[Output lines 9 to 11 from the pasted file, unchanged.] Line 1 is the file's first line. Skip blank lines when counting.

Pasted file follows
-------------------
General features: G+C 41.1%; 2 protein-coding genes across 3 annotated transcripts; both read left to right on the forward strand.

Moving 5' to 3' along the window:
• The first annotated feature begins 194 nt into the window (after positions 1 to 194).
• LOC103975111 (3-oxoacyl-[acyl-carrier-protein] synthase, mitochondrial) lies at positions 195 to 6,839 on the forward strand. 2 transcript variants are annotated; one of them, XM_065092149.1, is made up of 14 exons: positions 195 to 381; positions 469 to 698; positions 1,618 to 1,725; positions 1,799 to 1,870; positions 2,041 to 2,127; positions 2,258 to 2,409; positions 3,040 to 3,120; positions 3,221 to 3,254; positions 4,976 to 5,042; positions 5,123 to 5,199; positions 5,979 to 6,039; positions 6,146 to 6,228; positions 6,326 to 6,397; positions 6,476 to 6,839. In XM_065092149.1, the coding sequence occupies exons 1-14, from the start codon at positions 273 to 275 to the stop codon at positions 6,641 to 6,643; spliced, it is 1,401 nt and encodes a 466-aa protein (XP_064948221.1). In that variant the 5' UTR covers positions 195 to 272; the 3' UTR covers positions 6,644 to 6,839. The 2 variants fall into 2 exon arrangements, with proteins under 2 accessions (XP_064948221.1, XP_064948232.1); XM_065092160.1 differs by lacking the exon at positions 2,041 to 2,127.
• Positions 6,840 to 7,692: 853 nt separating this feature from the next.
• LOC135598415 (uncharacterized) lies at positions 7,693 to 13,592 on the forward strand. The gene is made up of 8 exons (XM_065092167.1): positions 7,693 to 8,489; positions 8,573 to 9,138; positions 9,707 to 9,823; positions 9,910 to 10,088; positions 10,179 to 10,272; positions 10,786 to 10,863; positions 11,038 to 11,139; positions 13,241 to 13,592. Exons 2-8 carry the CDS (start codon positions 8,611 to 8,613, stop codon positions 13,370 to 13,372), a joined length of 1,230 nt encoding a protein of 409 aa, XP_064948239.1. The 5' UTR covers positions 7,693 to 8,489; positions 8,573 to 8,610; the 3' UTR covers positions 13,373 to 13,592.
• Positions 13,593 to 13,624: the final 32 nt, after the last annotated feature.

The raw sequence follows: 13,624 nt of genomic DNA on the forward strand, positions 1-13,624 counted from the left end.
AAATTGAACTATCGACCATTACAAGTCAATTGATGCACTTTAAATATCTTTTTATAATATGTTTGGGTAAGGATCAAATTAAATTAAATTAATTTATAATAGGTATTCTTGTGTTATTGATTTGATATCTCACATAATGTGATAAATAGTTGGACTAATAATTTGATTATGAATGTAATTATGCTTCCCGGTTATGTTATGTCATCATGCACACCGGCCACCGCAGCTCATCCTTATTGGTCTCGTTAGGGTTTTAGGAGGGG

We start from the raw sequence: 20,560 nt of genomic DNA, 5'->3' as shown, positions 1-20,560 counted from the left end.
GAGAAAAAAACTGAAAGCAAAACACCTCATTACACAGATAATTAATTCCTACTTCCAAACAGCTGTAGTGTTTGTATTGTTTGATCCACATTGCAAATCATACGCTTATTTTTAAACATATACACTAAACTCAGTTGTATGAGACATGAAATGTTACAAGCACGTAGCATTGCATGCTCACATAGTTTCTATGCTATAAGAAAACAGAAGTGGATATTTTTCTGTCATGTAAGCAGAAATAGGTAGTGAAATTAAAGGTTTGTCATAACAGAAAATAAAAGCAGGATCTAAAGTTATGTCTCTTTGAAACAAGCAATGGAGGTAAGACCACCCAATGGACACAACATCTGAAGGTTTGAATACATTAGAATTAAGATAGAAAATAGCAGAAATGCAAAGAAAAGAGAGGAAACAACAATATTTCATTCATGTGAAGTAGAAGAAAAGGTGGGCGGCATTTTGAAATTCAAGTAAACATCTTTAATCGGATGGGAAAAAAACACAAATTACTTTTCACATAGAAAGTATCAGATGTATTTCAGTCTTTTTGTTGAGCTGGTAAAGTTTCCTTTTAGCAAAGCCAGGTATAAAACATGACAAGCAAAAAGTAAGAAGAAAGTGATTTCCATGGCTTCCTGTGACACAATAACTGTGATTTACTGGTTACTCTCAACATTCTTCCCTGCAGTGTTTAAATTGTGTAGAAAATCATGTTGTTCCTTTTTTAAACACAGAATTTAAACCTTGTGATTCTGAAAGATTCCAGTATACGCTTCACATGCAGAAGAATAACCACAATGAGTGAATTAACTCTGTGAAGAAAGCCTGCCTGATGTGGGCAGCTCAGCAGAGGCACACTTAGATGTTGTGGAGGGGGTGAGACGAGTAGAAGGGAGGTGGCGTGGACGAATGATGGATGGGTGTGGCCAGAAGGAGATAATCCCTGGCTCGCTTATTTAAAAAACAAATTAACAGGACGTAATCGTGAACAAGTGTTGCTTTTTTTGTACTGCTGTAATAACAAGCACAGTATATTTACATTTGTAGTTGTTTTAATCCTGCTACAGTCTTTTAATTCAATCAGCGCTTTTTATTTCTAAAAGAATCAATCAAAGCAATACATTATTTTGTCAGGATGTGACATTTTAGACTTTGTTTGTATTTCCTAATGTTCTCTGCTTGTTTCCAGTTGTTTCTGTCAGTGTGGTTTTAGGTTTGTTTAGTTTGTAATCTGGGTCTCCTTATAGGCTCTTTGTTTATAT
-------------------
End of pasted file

AAATTGAACTATCGACCATTACAAGTCAATTGATGCACTTTAAATATCTTTTTATAATATGTTTGGGTAAGGATCAAATTAAATTAAATTAATTTATAATAGGTATTCTTGTGTTATTGATTTGATATCTCACATAATGTGATAAATAGTTGGACTAATAATTTGATTATGAATGTAATTATGCTTCCCGGTTATGTTATGTCATCATGCACACCGGCCACCGCAGCTCATCCTTATTGGTCTCGTTAGGGTTTTAGGAGGGG

We start from the raw sequence: 20,560 nt of genomic DNA, 5'->3' as shown, positions 1-20,560 counted from the left end.
GAGAAAAAAACTGAAAGCAAAACACCTCATTACACAGATAATTAATTCCTACTTCCAAACAGCTGTAGTGTTTGTATTGTTTGATCCACATTGCAAATCATACGCTTATTTTTAAACATATACACTAAACTCAGTTGTATGAGACATGAAATGTTACAAGCACGTAGCATTGCATGCTCACATAGTTTCTATGCTATAAGAAAACAGAAGTGGATATTTTTCTGTCATGTAAGCAGAAATAGGTAGTGAAATTAAAGGTTTGTCATAACAGAAAATAAAAGCAGGATCTAAAGTTATGTCTCTTTGAAACAAGCAATGGAGGTAAGACCACCCAATGGACACAACATCTGAAGGTTTGAATACATTAGAATTAAGATAGAAAATAGCAGAAATGCAAAGAAAAGAGAGGAAACAACAATATTTCATTCATGTGAAGTAGAAGAAAAGGTGGGCGGCATTTTGAAATTCAAGTAAACATCTTTAATCGGATGGGAAAAAAACACAAATTACTTTTCACATAGAAAGTATCAGATGTATTTCAGTCTTTTTGTTGAGCTGGTAAAGTTTCCTTTTAGCAAAGCCAGGTATAAAACATGACAAGCAAAAAGTAAGAAGAAAGTGATTTCCATGGCTTCCTGTGACACAATAACTGTGATTTACTGGTTACTCTCAACATTCTTCCCTGCAGTGTTTAAATTGTGTAGAAAATCATGTTGTTCCTTTTTTAAACACAGAATTTAAACCTTGTGATTCTGAAAGATTCCAGTATACGCTTCACATGCAGAAGAATAACCACAATGAGTGAATTAACTCTGTGAAGAAAGCCTGCCTGATGTGGGCAGCTCAGCAGAGGCACACTTAGATGTTGTGGAGGGGGTGAGACGAGTAGAAGGGAGGTGGCGTGGACGAATGATGGATGGGTGTGGCCAGAAGGAGATAATCCCTGGCTCGCTTATTTAAAAAACAAATTAACAGGACGTAATCGTGAACAAGTGTTGCTTTTTTTGTACTGCTGTAATAACAAGCACAGTATATTTACATTTGTAGTTGTTTTAATCCTGCTACAGTCTTTTAATTCAATCAGCGCTTTTTATTTCTAAAAGAATCAATCAAAGCAATACATTATTTTGTCAGGATGTGACATTTTAGACTTTGTTTGTATTTCCTAATGTTCTCTGCTTGTTTCCAGTTGTTTCTGTCAGTGTGGTTTTAGGTTTGTTTAGTTTGTAATCTGGGTCTCCTTATAGGCTCTTTGTTTATAT